Thursday, August 25, 2011

Chapter Thirty-Three

Washington DC Beltway
2:13 AM

I had left my old truck at a New Hampshire rest stop with the keys in the ignition.  Rogers had placed a GPS chip in it somewhere. 
How else could they have found me so fast so often?
It was a good truck. 
Hell, it was a great truck.  But I need being tracked like I need a pecker sprouting from my forehead.
I had stopped in Portsmouth, New Hampshire, scanned Craigslist on a library computer and found a suitable replacement vehicle.  The owner was surprised I wanted to pay in cash – not so surprised, however, that he'd turn away the offer.  He was happy. 
I was ecstatic and amazed these dollars are still worth anything! 
I had almost $15,000 left after the purchase.
The vehicle I bought was a 1970 El Camino SS clone in black with white racing stripes down its center.  It had the 454 L6 engine and a Hurst-shifted 4-speed transmission.  As a vintage car it did not need registration – that was important.  
You could eat off the block it was so clean. 
The prior owner was a master machinist who did work for the Navy yards.  If The El Camino was any indication, at least one contractor to the government deserved his pay.
I retraced my drive from New England south along the I-95 corridor – always easier in the middle of the night.  My satellite radio, which I'd transferred to my new rig, spewed news of the debt ceiling fiasco.
Hell, Putin, of the new USSR, is calling the USA a leech on the world.  Damn thing is, he’s probably right.
After a few hours of Financial Armageddon I felt like driving into an abutment.  So I switched over to my Ipod. 
That I could even use it made me feel proud.  I suck at all things tech.
I hit the top of the DC Beltway at about 2:47 a.m.  I had the Ipod cranked. Deep Purple was thumping "Smoke on the Water."  I’m an idiot about music and will replay the same song for hours; I’d been listening to "Smoke on the Water" since Delaware.  It helped me stay awake. 
My air guitar and faux dashboard keyboard kept my heart rate up too.
I was driving past the bridge before the Mormon Temple and chuckled at the graffiti “Free Toto!”  It drove the LDS folk nuts, but what the hell! DC needed comic relief with the clowns that populated this swamp.
I was tired and wanted to get home – so I punched it.  When you punch an L6 you’d better have a strong neck.  I swear I heard the beast grab rubber in third.  I looked at the speedometer. 
Holy crap -- 137 mph!
David, the prior owner, had installed a radar and laser-confounding device; it scattered police radar signals and made the El Camino near impossible to detect. 
I may have underpaid.
Before I knew it, I hit the Legion Bridge and flew into Virginia.  Tysons Corner went by like a flash.  I decided to go out 66 instead of the toll road.
At these speeds I’ll get home faster.
I think I saw a cop as I flew off the I-66 on-ramp. He saw only a black blur.
The engine thrummed as I hit the 50-West turn off and leapt up the ramp beside Fair Oaks.  I blew up Route 50 like a leaf in a storm.  I don’t think I stopped at any lights.  In minutes I was turning into the trailer park.  I turned the stereo down so as to not wake the neighborhood.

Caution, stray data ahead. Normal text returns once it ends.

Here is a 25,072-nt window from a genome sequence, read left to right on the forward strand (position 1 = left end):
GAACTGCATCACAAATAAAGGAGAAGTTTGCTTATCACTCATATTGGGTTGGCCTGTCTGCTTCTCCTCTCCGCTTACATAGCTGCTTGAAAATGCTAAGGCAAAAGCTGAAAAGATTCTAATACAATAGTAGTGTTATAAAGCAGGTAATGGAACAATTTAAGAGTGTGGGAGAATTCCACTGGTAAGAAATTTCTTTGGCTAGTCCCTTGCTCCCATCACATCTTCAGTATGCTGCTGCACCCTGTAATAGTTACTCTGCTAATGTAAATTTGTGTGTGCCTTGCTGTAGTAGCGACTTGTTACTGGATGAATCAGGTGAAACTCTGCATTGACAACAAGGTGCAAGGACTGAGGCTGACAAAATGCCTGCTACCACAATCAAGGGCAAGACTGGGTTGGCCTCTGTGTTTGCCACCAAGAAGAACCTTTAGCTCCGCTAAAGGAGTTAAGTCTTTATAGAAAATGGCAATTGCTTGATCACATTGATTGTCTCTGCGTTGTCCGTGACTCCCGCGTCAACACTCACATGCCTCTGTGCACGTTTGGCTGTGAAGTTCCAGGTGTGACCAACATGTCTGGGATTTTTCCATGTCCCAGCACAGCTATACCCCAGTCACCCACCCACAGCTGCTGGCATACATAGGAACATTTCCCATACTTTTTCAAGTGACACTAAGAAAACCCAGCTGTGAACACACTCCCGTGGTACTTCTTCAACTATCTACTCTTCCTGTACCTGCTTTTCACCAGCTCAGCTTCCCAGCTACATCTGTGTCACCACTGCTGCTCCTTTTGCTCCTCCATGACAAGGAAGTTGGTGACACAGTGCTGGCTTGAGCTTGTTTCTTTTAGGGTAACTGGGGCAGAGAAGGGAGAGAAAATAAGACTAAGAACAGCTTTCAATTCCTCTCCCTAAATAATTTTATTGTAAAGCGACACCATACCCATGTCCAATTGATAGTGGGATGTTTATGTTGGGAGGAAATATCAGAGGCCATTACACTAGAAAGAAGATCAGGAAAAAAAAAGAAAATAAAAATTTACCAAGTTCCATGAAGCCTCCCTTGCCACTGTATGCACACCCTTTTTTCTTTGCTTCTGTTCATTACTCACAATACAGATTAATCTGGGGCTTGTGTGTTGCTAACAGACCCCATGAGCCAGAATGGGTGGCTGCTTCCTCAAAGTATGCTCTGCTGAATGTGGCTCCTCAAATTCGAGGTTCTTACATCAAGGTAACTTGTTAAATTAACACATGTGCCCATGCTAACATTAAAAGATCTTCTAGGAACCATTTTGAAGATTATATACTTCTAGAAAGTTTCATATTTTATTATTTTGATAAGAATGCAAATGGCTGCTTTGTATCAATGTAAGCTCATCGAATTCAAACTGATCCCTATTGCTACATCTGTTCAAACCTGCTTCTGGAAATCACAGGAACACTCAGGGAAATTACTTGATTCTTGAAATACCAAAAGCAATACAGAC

I pulled in front of the Airstream and sat and listened to the engine and watched the gages.  These cars used to overheat, but David’s modifications had enhanced the cooling system so well that the needle never strayed from the middle of the gage.  I left it running. 
You never know.
I went inside the trailer, packed my sea-bag, and grabbed a few toiletries.  I checked my 1911 pistol and added four full mags to my kit. Then I scooped the photos of us and placed them inside a shoebox.  I gave the trailer a quick glance, then left.
I’ll not likely see it again. 
It had been home for years.  I stood and stared at it for an extra second, then went to the still-purring El Camino.
Home no more.
I had to be in Suffolk by 10 a.m., so I threw the sea-bag in the truck bed, the rest in the other bucket seat and backed out.  The beefy engine spun the tires as I lit out of there.
Why am I doing this?
I hit the intersection with Route 50 sideways, wheels smoking.
“Head, shoulders, knees and toes.”  That’s what Deb said Moira kept repeating. 
Because it needed doing.
If I had not been standing at the Portland Head Light, then read the manifest: “Shoulders Hill to Toes, Portugal” I would have thought it just a children’s rhyme.  But clearly it meant … something.
But damn, it's thin.
Walters was doing something. 
But doing what? And why do I care?
The FBI had their headline and didn't care beyond that -- now it was an overseas thing going away from our shores. 
I down-shifted as I turned onto the parkway.  I was heading to Woodbridge.  I could get back to 95-South there.
Why do I care?
I care because he took my daughter.  I care because he took my money, my business, my life.
I went through the gears as I accelerated up the ramp.
He takes from me no more. This ends.
I barreled down the parkway in a blur.  I popped the clutch and heard the wheels screech in fourth.
I will do the taking from now on.
I turned the volume to the max.
The speakers near burst.
Smoke on the water … Fire in the sky!


  1. So, are we done? No updates in 24 days. I was really enjoying this too!

  2. they start again this coming Friday

    you may not have seen the post I had about traveling to Alaska & urgent need to extract my Son

    I am happy you enjoy this and promise more on the way